The road north of this site is not maintained, so motorists are warned to travel at their own risk. But the adventuresome are surely rewarded. The path leads to the 28-mile point and the abandoned Granduc copper mine, reputed to have the longest tunnel ever dug through a mountain.
Next to the mine is the Berendon Glacier, which is accessible by foot. While you’re traversing it, you may hear popping sounds, jokingly called bergy seltzers, coming from the ice. It’s only air, being released as the ice melts.
Salmon Glacier Road ends a mile farther at a place called Happy Valley, where photographers can spend a great deal of time. The road ends but the sights do not, as the road back down the hill offers different angles and a new perspective as it heads back into town.
Other activities in Hyder include fishing. The Salmon River is home to the largest chum (or calico) salmon in the world. These fish typically average 19 pounds, but in Hyder, they weigh in at approximately 40 pounds. Swimming beside the chums are pink and coho (silver) salmon, plus steelhead and Dolly Varden trout.
To fish in the Portland Canal, charter boats and guides are recommended, especially if you want to catch monster-sized halibut and the state fish, the king salmon, which is known to exceed 25 pounds. Although Hyder has no such commercial boat operators, several work out of Stewart.
From July through September, the intersection of Salmon River and Fish Creek is popular among anglers, for that’s where steelhead trout instinctively reverse life’s course to return home to spawn, then get hooked or end up inside the belly of a hungry bear.
After a day of nature adventure, more civilized options in Hyder beckon. Curio shops purvey a multitude of area crafts, including Tlingit Indian artwork. The Northern Stars gift shop and other locations in town offer walking tour maps that lead to such places as the Old Stone Warehouse, which is on the National Register of Historic Sites. It was the first masonry building made in Alaska.
For dining, Sealaska Inn offers a regional favorite: baked stuffed halibut. Suggested picnic choices include fresh smoked salmon from the Smokin Salmon store, and fresh breads and pastries from Wildflour Coffee Shop.
When nature and RVers end their day, Camp Run-A-Muck offers a place to retire. Located on the edge of town, the campground contains 65 sites. Some sites at this campground are deep in the woods, and the entire camp is cradled by titanic mountain ranges displaying glacier-capped peaks. The campground is open from mid-May through the end of September.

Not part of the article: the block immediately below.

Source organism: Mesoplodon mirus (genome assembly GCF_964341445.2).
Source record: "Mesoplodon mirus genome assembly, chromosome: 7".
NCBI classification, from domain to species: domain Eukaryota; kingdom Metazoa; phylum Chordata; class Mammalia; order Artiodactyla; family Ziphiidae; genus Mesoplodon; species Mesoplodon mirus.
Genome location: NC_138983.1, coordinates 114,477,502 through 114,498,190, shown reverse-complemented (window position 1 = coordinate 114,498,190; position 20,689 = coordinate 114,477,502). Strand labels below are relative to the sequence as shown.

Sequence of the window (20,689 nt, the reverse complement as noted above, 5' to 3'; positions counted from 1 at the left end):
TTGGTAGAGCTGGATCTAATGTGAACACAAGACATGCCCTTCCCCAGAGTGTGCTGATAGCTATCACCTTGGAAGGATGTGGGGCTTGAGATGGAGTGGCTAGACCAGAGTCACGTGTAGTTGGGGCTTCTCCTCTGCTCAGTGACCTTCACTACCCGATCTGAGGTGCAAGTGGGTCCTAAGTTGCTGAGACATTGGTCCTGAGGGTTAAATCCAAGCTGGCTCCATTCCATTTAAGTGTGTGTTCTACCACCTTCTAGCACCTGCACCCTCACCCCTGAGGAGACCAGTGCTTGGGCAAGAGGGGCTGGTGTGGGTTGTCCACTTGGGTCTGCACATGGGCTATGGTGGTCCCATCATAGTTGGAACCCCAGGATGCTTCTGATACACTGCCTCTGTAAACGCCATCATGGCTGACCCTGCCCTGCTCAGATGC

The prime time to be in Hyder depends upon your own interests. Wildflower aficionados should arrive between May and September. Salmon Glacier is most accessible from July through October. When salmon spawn, bears feed from Fish Creek between July and late September. Cross-country skiing, bird watching, and trips to Bear Glacier are available year-round.
When you visit, beware that average summer temperatures range from 55 to 70 degrees. (Average winter temperatures rarely go below 26 degrees.) Hyder does receive its share of rain in summer, but only half of what nearby Ketchikan receives, where the average rainfall is 151 inches each year. Flora remains green and lush, but trails are generally dry enough for hiking.
Regardless of the weather, while you’re in Hyder, you’ll discover that its riches are in nature itself.
Alaska Division of Tourism
P.O. Box 110801
Juneau, AK 99811-0801
Fax: (907) 465-2287
Hyder Community Association
Visitor Information Center
P.O. Box 149
Hyder, AK 99923
Fax: (250) 636-2714
Stewart Visitor Information Center
225 Fifth Ave.
Canada V0T 1W0
Stewart-Cassiar Tourism Council
P.O. Box 14
Canada V0T 1W0
Camp Run-A-Muck, C8484
1001 Premier Ave.
Hyder, AK 99923
This facility offers 65 sites with water and 30-amp electrical hookups. Some sites also have sewer hookups. Amenities include a coin-operated laundry, showers, a dump station, e-mail and Internet access, and a public pay phone. Discounts are given to FMCA members.
Rainey Creek Municipal Campground
Canada V0T 1W0
This campground, operated by the town of Stewart, offers 108 wooded sites, some with 30-amp hookups. Amenities include tables, a public phone, showers, a playground, stream fishing, and other recreational opportunities.
Bear River RV Park
2200 Davis St.
Canada V0T 1W0
This facility offers 57 sites in a mobile home park, 43 with full hookups (30-amp electric) and 14 with no hookups. Amenities also include tables, ice, cable TV, modem hookups, and showers.